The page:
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Vitamin B12 Deficiency: Symptoms, Causes, And More

Vitamin B12, also known as cobalamin, is a water-soluble vitamin that is necessary to maintain healthy functioning of the body (1). As one of eight essential B vitamins that are necessary for many functions, most Americans consume adequate amounts of B12. However, some people have difficulty absorbing it and are at risk of deficiency (2), (3).

Essential B vitamins like vitamin B12 are vital to maintaining many functions throughout the body. Other factors can contribute to low B12 levels as well. These can include age, digestion issues, diet, and medication use (2), (4), (5), (6) (7).

Vitamin B12 and B9 (folate) are particularly vital for methylation to occur throughout the body, too. Without methylation, cells throughout the body cannot function properly (8), (9).

Summary: Vitamin B12 is one of the 8 essential B vitamins. It is a water-soluble vitamin that is helpful for cellular formation, nerve functioning, and energy production. Age, digestive issues, diet, and medication use can affect vitamin B12 absorption.

Signs and Symptoms of Vitamin B12 Deficiency

Are you getting enough vitamin B12 in your daily diet? Find out more about some common symptoms of vitamin B12 deficiency, causes, and the best foods to eat to boost your levels and promote more healing throughout the body.

1. Lack of Energy or Lethargy

One of the symptoms of vitamin B12 deficiency is low energy, fatigue or lethargy (2). When you are critically low in vitamin B12, it can be hard to even get out of bed in the morning.

Energy production and essential B vitamins go hand in hand, especially vitamin B12. There is some evidence that if you are deficient in vitamin B12, supplementing may improve your energy levels (10).

Read on to find out what common disorders can bring up vitamin B12 deficiencies.

Summary: Low energy, fatigue, or lethargy are common vitamin B12 deficiency symptoms. Supplementing with vitamin B12 may help improve energy levels, especially if you are deficient.

2. Poor Cognitive Development and Depression

Proper brain development in pregnancy, infancy and childhood depends on getting adequate levels of B12, among many other factors (11). That is why pregnant women need to take a multivitamin high in B12 and folate (B9) (12).

There is increased risk that a child who was lacking B12 in infancy develops depression later in life (13).

Depressive symptoms can vary per person. Those who suffer from depression can have psychological trauma, so nutrition is only one factor to consider as the cause of depressive disorders (14).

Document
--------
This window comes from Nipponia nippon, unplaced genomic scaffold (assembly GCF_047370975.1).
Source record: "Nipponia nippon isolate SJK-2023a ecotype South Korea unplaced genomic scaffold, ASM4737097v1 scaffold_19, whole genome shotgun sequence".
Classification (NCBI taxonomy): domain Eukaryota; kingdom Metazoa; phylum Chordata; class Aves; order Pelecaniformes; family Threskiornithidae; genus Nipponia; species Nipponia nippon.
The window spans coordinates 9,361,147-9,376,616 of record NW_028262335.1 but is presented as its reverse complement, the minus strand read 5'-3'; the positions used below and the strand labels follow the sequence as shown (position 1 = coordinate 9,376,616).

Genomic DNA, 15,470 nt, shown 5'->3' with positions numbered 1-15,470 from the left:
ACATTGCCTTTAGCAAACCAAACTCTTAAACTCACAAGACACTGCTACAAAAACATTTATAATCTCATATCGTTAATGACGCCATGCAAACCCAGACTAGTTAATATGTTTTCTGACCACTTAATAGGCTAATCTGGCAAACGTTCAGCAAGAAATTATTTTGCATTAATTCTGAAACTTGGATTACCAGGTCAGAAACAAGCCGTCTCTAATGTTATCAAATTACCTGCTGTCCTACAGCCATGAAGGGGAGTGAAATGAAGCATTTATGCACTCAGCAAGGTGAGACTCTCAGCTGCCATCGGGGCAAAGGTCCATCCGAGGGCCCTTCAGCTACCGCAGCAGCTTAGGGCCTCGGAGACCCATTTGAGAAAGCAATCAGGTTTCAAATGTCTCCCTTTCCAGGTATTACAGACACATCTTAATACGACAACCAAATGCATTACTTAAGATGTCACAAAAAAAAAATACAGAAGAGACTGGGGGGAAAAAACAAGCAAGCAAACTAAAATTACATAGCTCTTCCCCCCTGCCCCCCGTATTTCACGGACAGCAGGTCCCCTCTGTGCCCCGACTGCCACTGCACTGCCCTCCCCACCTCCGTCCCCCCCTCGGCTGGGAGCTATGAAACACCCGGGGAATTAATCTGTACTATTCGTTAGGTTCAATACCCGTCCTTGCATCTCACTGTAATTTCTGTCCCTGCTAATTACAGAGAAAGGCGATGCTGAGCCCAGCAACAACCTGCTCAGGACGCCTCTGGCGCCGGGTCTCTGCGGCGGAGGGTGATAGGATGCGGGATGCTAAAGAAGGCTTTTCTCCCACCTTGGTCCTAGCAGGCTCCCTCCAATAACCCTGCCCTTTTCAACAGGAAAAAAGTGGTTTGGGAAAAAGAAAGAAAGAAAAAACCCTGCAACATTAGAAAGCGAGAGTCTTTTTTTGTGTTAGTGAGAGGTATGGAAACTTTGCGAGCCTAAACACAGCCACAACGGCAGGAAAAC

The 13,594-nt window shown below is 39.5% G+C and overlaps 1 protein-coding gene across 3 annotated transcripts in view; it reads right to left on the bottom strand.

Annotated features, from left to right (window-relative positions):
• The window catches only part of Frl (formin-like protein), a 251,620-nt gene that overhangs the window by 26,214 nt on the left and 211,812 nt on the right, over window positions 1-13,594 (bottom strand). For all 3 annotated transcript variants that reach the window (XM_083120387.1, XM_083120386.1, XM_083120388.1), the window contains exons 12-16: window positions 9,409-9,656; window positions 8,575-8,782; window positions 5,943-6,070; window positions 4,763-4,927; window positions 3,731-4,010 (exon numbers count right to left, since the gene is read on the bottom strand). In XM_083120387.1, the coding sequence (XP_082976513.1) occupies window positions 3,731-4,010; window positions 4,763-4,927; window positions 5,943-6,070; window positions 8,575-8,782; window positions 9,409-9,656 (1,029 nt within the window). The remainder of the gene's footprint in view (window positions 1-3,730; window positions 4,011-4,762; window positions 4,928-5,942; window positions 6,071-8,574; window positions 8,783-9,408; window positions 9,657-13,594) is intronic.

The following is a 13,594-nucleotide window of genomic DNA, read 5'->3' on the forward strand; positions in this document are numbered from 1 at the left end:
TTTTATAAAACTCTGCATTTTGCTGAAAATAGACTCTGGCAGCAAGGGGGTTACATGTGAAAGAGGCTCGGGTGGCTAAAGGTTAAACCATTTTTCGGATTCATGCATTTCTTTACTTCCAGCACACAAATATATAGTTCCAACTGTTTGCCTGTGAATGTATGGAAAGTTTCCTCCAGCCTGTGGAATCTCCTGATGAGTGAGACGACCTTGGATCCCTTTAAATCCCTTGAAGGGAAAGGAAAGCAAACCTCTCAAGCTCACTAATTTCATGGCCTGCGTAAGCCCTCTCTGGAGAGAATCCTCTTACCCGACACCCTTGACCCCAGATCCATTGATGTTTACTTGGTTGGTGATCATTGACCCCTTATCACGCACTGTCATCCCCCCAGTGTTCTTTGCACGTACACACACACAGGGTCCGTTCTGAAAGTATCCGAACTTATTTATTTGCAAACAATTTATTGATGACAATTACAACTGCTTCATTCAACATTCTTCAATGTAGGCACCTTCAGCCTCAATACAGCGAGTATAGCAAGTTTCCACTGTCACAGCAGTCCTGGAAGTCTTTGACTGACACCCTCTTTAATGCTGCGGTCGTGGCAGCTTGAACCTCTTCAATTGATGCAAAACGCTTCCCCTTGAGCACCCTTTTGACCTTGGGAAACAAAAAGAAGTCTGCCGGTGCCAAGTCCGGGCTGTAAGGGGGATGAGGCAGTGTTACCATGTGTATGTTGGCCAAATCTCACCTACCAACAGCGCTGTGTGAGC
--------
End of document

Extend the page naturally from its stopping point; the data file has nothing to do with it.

Summary: Vitamin B12 is needed for proper brain development during pregnancy, infancy, and childhood. It also contributes to development of depression or depressive disorders. Make sure to consume vitamin B12-rich foods to nourish your brain health.

3. Megaloblastic Anemia

Vitamin B12 is needed in the normal production of new red blood cells (2). Megaloblastic anemia occurs when the red blood cells are too large, and there is not enough present in the bloodstream (15). A common sign of vitamin B12 deficiency is megaloblastic anemia (16).

Blood tests can diagnose megaloblastic anemia (17). Taking adequate levels of B12 through food or supplementation can prevent this from happening.

Summary: Megaloblastic anemia occurs when red blood cells are too large and there is not enough present in the bloodstream, which is a common sign of vitamin B12 deficiency. Blood tests are done to diagnose this.

4. Memory Loss

Just as low B12 can lead to declined cognitive development and depression, it also plays a significant role in memory production. Memory loss, disorientation, and dementia are possible symptoms of vitamin B12 deficiency (2), (18).

Memory loss does not include cognitive decline like dementia or Alzheimer’s disease. There is currently not enough evidence to support that B12 is a helpful supplement for those who already have memory loss diseases (19).

Because vitamin B12 deficiency causes memory loss and other symptoms of dementia, there is some evidence that vitamin B12 deficiency may be one potential cause of some cases of dementia in the elderly (20).

If you are having trouble with retaining information lately, speak to your healthcare professional about getting tested for vitamin B12 deficiency.

Summary: Low vitamin B12 can lead to cognitive decline and depression, including memory loss. However, for those who already have memory loss diseases such as Dementia or Alzheimer’s, supplementation has not been shown to be helpful.

5. Swollen Tongue and Mouth Pain

Tongue pain or a swollen tongue can occur from vitamin B12 deficiency as well. Others can include a burning sensation in the mouth, and mouth ulcers (2), (18), (21).

Essential B vitamins, especially vitamin B12, are vital to maintaining a healthy mouth, as well as energy production, and much more.